$1.1B meant for veterans returned to federal treasury, critics say

Veterans Affairs Canada has returned $1.13 billion to the federal treasury in unspent funds since the Conservatives came to power in 2006 — cash that critics say should have gone towards improved benefits and services.
The Conservatives often trumpet how much the budget for veterans care has gone up under their watch, increasing to roughly $3.4 billion annually from $2.8 billion when they took office. (Sean Kilpatrick/Canadian Press)

Veterans groups are responding angrily to news that the federal department responsible for their care and benefits was unable to spend upwards of $1.1 billion of its budget over seven years.

The figures are contained in answers to written questions posed in Parliament by the opposition and come as the Conservative government tries to figure out how to implement a series of changes recommended by the House of Commons veterans committee.

Like other departments unable to spend their appropriation within the budget year, Veterans Affairs was required to return its unspent funds to the treasury.

Conservative MP Parm Gill, parliamentary secretary to the veterans minister, stuck to the government's position on Thursday, describing the lapsed funds as a "statutory" obligation and a "normal practice of all governments."

He pointed out the department's annual budget has seen an injection of an extra $5 billion since 2006, over and above what Paul Martin's Liberals planned to spend.

Gill went on to list a series of enhanced benefits, including the myriad of stipends and allowances that have the potential to give the most seriously injured as much as $8,000 a month in support.

But the explanations didn't satisfy either veterans groups or opposition parties.

Legion wants explanation

The Royal Canadian Legion wrote Veterans Affairs Minister Julian Fantino on Thursday, demanding a detailed accounting of which programs had lapsed funding and why.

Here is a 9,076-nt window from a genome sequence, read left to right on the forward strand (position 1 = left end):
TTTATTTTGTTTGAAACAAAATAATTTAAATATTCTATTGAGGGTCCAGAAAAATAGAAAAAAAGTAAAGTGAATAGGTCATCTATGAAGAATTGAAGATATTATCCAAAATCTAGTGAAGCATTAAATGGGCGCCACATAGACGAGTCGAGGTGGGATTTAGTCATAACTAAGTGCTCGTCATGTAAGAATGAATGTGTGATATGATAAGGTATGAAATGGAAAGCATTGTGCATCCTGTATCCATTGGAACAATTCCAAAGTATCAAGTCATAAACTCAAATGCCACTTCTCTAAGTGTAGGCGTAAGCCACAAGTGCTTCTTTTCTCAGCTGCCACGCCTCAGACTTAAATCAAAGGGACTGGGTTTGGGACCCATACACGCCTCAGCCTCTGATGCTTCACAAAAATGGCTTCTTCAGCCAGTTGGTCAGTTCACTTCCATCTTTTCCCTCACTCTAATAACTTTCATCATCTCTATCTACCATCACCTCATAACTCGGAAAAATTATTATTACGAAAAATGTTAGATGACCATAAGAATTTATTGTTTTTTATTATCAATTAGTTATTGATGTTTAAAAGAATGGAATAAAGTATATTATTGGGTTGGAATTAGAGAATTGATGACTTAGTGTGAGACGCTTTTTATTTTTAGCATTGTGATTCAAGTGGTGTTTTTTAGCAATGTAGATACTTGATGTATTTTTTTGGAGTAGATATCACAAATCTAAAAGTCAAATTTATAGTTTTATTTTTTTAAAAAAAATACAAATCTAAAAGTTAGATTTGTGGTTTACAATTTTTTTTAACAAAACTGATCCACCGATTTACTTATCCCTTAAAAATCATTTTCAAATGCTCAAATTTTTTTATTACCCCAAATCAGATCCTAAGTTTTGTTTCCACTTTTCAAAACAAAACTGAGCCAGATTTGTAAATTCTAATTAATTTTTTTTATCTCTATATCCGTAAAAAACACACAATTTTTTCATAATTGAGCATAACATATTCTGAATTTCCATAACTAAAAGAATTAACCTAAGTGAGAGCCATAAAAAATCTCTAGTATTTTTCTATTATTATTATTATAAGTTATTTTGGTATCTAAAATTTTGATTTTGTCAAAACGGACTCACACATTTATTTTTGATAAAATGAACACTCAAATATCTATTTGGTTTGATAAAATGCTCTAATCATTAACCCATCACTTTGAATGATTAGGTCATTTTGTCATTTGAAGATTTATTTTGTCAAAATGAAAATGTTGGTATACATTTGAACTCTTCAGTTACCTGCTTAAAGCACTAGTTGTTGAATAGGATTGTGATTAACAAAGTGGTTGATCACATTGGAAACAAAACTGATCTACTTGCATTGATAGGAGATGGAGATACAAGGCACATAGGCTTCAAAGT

"We want that information from government," said Scott Ferris, the Legion's marketing director. "There has to be a complete and detailed explanation for this."

The figures put before Parliament show the veterans department handed back a relatively small percentage of its budget in 2005-06, but shortly after the Conservatives were elected the figure spiked to 8.2 per cent of allocation.

The number began trending downwards until 2010-11 when lapsed funds accounted for only 1.16 per cent of the department's budget, but after 2011, the pot of unspent cash began growing again.

Two significant events took place that year, which could have had an effect on the department's ability — or willingness — to spend money. Significant changes to legislation governing veterans benefits was passed and the Harper government began ramping up its deficit-cutting drive.

Don Leonardo, of Veterans Canada, says he believes it was part of a deliberate strategy to balance the federal budget and points out that deputy ministers and others received bonuses for meeting fiscal targets.

He was excluded from a government-organized consultation meeting with Fantino this week in Quebec City. Although he wasn't told why, Leonardo says he suspects it's because he has been increasingly critical of the department's policy.

"It's not about left and right in politics." said Leonardo, who is an injured veteran. "It's about what's right and what's wrong and the Conservatives on this file are absolutely wrong."

The figures make a mockery of the government's claim that further changes to benefits and services have to come slowly and as the federal treasury can afford them, he said.

MPs recommend more money for injured soldiers

Last June, the Commons veterans committee released a report with 14 recommendations to improve services, non-binding suggestions which the Conservatives have divided into measures that can be done without legislative change and those that require money.

It remains unclear how much of the second phase will make it into next spring's federal budget, the last before a federal election scheduled for October 2015.

The committee recommended, among other things, that the pain and suffering awards to severely injured soldiers be increased to match what the courts or provincial compensation systems provide in civilian cases and that benefits be guaranteed for life to the most seriously disabled vets.

The country's veteran ombudsman singled out care for the most gravely injured, saying last year that the system — as currently designed — could leave injured soldiers in poverty after age 65.

Those fiscal issues require "further due diligence," the government response said.

On Thursday, both opposition parties asked: What is the government waiting for?

"Has he no shame?" NDP veterans critic Peter Stoffer asked of Gill during question period. "These veterans and many others go without while they transfer a billion dollars back to the finance department for their useless tax schemes."

Liberal House veterans critic Frank Valeriote noted that government had no trouble spending $4 million on ads last spring to promote what it's doing with veterans.

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